Government As Rule By PR Firms And Woke Ascetics
Some members of our elite class believe that changing words is changing the world, while others think real change lies in self-renunciation.
New York governor Kathy Hochul signed a bill into law Thursday of last week removing words like “salesman” and “his” and “hers” from language included in an instance of Real Property Tax Law. Real estate brokers are not all men, proponents of the amendment say.
Anna M. Kaplan, the amendment’s co-sponsor, said the law breaks down unfair barriers. She went on to state that, “It’s important that we update these antiquated sections of the law to reflect our New York values and send a message that everyone, regardless of gender, should be able to pursue their passions.”
I like to explore the etiology of this new religion (which isn’t a “tired” descriptor, in my view, since it is like a religion), and a few thoughts come to mind when I see something like this.
My first thought is that the acolytes of the new ascendant philosophy might genuinely think that words are not just pointers for the demarcating of actual realities, but are realities in and of themselves, with nothing existing beyond them. It’s not quite Kantian, and I can't think of any idealist philosophy it might be analogous to, but, if anything, it is a lot like the basic assumptions in sorcery.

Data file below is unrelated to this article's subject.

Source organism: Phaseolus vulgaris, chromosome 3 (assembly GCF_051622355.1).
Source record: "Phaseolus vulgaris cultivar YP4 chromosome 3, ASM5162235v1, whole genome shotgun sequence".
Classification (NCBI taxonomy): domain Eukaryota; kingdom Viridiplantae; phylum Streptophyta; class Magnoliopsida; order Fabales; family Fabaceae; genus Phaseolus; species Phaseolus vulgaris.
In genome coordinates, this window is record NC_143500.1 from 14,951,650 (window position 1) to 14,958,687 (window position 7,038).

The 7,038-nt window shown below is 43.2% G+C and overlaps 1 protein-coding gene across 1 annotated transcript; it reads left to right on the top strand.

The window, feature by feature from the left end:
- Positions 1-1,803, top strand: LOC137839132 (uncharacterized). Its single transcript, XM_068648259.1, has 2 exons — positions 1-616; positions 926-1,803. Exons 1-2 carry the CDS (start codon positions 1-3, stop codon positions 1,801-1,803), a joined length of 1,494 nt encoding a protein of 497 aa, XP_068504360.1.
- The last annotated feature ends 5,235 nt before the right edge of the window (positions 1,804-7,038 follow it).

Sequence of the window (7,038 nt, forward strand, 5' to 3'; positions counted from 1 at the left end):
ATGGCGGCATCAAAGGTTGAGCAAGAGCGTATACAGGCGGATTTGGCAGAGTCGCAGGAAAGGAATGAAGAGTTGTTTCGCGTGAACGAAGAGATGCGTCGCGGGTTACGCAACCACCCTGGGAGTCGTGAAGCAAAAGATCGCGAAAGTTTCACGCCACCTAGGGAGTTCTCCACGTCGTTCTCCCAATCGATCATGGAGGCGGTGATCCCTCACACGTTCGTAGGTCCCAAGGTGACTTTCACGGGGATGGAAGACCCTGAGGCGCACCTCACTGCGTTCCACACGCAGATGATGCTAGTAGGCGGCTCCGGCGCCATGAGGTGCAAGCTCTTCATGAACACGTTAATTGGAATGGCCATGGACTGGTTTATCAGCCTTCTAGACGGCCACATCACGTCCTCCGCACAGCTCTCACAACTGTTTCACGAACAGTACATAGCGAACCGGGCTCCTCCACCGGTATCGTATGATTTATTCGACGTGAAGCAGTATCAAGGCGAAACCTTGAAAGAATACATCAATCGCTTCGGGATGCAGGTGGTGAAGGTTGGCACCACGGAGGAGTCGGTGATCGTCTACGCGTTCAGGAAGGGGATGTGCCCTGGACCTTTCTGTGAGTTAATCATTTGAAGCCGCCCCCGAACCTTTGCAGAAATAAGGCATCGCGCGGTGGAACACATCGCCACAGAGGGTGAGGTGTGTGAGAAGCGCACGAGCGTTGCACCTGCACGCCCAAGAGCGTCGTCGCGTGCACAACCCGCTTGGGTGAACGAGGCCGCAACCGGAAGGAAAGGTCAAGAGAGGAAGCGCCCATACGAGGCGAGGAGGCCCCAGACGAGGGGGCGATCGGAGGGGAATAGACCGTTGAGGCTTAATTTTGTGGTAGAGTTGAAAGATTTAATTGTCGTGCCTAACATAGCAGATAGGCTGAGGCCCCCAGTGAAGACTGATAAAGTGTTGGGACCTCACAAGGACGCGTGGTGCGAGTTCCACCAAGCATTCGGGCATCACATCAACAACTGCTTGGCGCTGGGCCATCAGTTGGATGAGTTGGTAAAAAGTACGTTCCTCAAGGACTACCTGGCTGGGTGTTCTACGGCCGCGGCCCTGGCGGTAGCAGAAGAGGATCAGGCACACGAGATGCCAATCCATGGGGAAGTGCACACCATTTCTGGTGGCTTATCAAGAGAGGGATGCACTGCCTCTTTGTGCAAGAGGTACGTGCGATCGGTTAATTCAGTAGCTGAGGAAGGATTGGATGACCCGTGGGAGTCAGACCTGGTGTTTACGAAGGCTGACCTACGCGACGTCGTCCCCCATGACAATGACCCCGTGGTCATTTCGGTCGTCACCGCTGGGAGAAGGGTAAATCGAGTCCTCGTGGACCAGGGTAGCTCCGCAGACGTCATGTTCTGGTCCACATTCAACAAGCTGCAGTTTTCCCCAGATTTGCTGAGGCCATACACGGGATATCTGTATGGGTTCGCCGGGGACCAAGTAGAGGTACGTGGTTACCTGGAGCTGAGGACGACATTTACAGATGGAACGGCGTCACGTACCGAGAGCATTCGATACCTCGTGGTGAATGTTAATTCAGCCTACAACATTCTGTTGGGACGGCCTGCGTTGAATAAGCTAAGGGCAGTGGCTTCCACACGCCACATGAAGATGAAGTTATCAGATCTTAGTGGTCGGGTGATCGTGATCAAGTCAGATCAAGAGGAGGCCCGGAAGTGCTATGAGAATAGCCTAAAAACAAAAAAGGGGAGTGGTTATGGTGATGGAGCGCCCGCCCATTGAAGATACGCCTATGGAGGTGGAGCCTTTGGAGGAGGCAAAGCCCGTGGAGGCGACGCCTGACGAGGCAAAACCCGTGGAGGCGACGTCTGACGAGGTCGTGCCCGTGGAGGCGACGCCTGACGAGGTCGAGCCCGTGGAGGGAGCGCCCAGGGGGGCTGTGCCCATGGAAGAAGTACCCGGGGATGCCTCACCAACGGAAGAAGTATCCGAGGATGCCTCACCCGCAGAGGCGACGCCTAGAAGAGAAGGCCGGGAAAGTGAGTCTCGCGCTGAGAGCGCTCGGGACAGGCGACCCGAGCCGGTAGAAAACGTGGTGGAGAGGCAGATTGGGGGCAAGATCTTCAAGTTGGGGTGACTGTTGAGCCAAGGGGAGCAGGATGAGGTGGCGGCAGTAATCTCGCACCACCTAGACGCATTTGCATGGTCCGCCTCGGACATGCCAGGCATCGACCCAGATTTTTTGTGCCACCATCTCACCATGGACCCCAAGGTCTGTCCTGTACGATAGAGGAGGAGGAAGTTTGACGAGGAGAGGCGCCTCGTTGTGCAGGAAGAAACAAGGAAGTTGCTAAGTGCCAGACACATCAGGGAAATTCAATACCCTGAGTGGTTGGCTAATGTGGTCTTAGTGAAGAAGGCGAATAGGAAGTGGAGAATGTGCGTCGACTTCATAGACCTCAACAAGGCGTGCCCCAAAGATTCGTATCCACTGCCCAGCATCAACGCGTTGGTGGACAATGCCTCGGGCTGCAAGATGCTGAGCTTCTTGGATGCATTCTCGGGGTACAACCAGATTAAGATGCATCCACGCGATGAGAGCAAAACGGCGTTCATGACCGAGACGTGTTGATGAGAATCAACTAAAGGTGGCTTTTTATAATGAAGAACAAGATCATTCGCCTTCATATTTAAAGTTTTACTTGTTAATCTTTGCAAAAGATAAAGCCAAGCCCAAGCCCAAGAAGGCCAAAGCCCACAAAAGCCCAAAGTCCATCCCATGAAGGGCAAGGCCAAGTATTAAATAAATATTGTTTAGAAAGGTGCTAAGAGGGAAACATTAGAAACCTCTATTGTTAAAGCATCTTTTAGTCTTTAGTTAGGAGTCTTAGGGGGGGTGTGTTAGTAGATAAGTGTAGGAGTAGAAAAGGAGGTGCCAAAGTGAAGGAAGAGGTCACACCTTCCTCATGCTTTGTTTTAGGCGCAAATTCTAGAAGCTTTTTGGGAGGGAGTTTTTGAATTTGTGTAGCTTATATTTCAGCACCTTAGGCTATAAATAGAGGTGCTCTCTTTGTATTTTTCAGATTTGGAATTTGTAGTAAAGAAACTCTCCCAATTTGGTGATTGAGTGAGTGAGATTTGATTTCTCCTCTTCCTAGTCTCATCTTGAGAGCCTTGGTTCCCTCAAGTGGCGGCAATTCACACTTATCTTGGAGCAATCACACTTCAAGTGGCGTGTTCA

The idea is that if you change your words you change the world. This is superstitious at best, and at worst it’s a guaranteed path toward extreme governmental negligence. If your government thinks it can help you by changing the language around your problems, you’re in some serious trouble. Your government has been taken over by a PR firm.
I see people describe the rhetoric of the new ascendant philosophy as being like what you’d hear in the bowels of the New York Times’ HR department, and I think that that’s true where the public is concerned. The politically biased application of online terms of service allows certain subsets of the public to order the reprimand of who or what they dislike, the way they would at work. Everywhere becomes a workplace online, the HR descriptor is a good one.
But where government is concerned, the qualities taken on are like those of a marketing company. Rule by people who manage perceptions, instead of managing their actual responsibilities.
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